— Macro: AC_INIT (package, version, [bug-report], [tarname])

Process any command-line arguments and perform various initializations and verifications.

Set the name of the package and its version. These are typically used in --version support, including that of configure. The optional argument bug-report should be the email to which users should send bug reports. The package tarname differs from package: the latter designates the full package name (e.g., GNU Autoconf), while the former is meant for distribution tar ball names (e.g., autoconf). It defaults to package with GNU stripped, lower-cased, and all characters other than alphanumerics and underscores are changed to -.

It is preferable that the arguments of AC_INIT be static, i.e., there should not be any shell computation, but they can be computed by M4.

The following M4 macros (e.g., AC_PACKAGE_NAME), output variables (e.g., PACKAGE_NAME), and preprocessor symbols (e.g., PACKAGE_NAME) are defined by AC_INIT:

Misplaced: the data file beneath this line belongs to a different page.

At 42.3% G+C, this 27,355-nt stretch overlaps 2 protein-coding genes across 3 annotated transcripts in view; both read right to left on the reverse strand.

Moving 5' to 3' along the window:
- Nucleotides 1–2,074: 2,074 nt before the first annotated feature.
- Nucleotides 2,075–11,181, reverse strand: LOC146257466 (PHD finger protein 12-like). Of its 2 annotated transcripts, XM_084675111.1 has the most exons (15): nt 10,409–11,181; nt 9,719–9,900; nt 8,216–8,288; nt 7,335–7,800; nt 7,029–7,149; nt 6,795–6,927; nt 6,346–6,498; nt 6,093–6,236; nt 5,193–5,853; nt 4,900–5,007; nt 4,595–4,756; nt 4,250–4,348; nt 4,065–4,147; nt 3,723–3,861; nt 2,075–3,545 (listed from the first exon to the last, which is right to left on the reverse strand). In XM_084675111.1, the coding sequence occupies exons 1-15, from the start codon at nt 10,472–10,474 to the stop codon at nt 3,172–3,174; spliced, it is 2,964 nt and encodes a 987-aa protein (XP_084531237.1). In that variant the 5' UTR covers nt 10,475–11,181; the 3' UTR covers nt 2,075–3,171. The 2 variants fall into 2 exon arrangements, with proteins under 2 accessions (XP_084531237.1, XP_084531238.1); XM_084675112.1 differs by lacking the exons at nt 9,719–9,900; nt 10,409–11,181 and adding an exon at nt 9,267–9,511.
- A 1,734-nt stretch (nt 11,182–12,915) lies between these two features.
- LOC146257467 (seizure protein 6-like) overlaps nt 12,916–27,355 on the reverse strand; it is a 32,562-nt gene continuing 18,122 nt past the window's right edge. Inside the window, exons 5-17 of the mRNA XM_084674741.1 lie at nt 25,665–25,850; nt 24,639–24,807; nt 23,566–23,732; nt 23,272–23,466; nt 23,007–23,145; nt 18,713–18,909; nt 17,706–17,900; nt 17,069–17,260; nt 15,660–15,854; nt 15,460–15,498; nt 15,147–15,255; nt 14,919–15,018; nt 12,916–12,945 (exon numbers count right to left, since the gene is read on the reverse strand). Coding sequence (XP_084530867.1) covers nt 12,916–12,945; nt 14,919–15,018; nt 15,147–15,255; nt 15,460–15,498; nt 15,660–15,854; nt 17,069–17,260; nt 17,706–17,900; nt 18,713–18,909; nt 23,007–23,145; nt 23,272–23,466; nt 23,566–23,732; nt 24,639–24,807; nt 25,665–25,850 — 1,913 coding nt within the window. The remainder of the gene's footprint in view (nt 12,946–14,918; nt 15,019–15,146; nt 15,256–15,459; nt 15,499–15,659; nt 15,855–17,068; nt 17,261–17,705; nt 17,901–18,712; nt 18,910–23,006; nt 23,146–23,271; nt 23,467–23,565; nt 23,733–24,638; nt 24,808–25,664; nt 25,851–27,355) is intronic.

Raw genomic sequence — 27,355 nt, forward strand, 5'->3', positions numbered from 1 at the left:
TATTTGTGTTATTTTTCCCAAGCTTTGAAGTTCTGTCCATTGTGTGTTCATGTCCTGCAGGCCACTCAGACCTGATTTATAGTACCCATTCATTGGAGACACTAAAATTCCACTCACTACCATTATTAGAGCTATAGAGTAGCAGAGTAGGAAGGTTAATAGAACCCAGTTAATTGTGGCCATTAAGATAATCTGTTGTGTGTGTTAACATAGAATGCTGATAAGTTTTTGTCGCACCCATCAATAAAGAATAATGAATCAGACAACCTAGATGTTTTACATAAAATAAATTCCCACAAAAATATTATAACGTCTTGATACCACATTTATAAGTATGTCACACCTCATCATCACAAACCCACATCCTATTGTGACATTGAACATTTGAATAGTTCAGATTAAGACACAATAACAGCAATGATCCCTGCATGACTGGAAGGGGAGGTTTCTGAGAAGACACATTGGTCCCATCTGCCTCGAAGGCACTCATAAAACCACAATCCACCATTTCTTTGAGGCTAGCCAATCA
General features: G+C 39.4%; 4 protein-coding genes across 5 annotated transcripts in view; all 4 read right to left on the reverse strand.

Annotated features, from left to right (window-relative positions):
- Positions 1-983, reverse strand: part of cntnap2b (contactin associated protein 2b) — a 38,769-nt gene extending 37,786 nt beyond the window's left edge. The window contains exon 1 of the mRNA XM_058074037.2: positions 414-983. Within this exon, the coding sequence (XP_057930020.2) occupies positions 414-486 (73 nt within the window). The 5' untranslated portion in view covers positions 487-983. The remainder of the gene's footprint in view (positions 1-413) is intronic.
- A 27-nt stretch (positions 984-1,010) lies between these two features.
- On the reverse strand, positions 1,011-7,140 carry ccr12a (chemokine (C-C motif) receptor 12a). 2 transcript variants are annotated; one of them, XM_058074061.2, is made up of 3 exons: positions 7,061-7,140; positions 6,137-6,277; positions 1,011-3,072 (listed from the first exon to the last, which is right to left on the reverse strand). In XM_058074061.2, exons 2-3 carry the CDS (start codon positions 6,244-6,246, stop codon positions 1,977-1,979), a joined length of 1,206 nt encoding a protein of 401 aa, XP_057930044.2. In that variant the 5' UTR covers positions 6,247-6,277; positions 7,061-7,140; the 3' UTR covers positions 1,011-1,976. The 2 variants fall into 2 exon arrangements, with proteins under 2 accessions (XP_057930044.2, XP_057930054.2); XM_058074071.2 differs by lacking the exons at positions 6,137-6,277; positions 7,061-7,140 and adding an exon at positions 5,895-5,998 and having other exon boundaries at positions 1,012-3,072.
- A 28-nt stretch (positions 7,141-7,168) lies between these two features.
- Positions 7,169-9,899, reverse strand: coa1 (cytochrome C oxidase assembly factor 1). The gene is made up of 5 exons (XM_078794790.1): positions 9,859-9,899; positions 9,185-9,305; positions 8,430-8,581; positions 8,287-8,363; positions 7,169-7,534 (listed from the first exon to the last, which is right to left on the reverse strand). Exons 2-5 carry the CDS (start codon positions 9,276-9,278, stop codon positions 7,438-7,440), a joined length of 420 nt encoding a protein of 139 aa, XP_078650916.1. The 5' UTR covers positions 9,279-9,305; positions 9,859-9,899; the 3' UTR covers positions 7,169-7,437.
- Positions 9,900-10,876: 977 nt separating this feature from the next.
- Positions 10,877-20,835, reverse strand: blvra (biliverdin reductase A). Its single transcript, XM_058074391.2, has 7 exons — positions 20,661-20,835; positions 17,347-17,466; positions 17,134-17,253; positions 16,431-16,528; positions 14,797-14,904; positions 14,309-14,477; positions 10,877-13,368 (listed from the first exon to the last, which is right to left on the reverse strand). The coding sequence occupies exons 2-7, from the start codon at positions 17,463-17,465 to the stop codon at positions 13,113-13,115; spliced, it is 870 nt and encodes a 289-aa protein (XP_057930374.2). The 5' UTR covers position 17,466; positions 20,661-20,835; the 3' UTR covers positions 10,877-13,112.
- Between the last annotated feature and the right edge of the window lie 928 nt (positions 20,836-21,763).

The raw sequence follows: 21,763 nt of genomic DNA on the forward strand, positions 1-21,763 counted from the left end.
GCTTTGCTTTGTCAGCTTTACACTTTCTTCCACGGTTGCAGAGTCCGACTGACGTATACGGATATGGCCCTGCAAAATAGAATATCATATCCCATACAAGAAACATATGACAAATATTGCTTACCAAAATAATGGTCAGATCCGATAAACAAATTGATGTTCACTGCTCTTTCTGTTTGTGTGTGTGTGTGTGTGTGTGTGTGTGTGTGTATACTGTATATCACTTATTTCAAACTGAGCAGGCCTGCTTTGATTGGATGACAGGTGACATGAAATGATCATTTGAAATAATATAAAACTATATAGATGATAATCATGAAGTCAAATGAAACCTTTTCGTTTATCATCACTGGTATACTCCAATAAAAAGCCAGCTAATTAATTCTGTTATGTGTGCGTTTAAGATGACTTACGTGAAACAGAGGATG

Exactly package.
Exactly tarname.
Exactly version.
Exactly package version.
Exactly bug-report.

4.2 Notices in configure

The following macros manage version numbers for configure scripts. Using them is optional.

— Macro: AC_PREREQ (version)

Ensure that a recent enough version of Autoconf is being used. If the version of Autoconf being used to create configure is earlier than version, print an error message to the standard error output and exit with failure (exit status is 63). For example:


This macro is the only macro that may be used before AC_INIT, but for consistency, you are invited not to do so.

— Macro: AC_COPYRIGHT (copyright-notice)

State that, in addition to the Free Software Foundation's copyright on the Autoconf macros, parts of your configure are covered by the copyright-notice.

The copyright-notice will show up in both the head of configure and in configure --version.

— Macro: AC_REVISION (revision-info)

Copy revision stamp revision-info into the configure script, with any dollar signs or double-quotes removed. This macro lets you put a revision stamp from into configure without RCS or CVS changing it when you check in configure. That way, you can determine easily which revision of a particular configure corresponds to.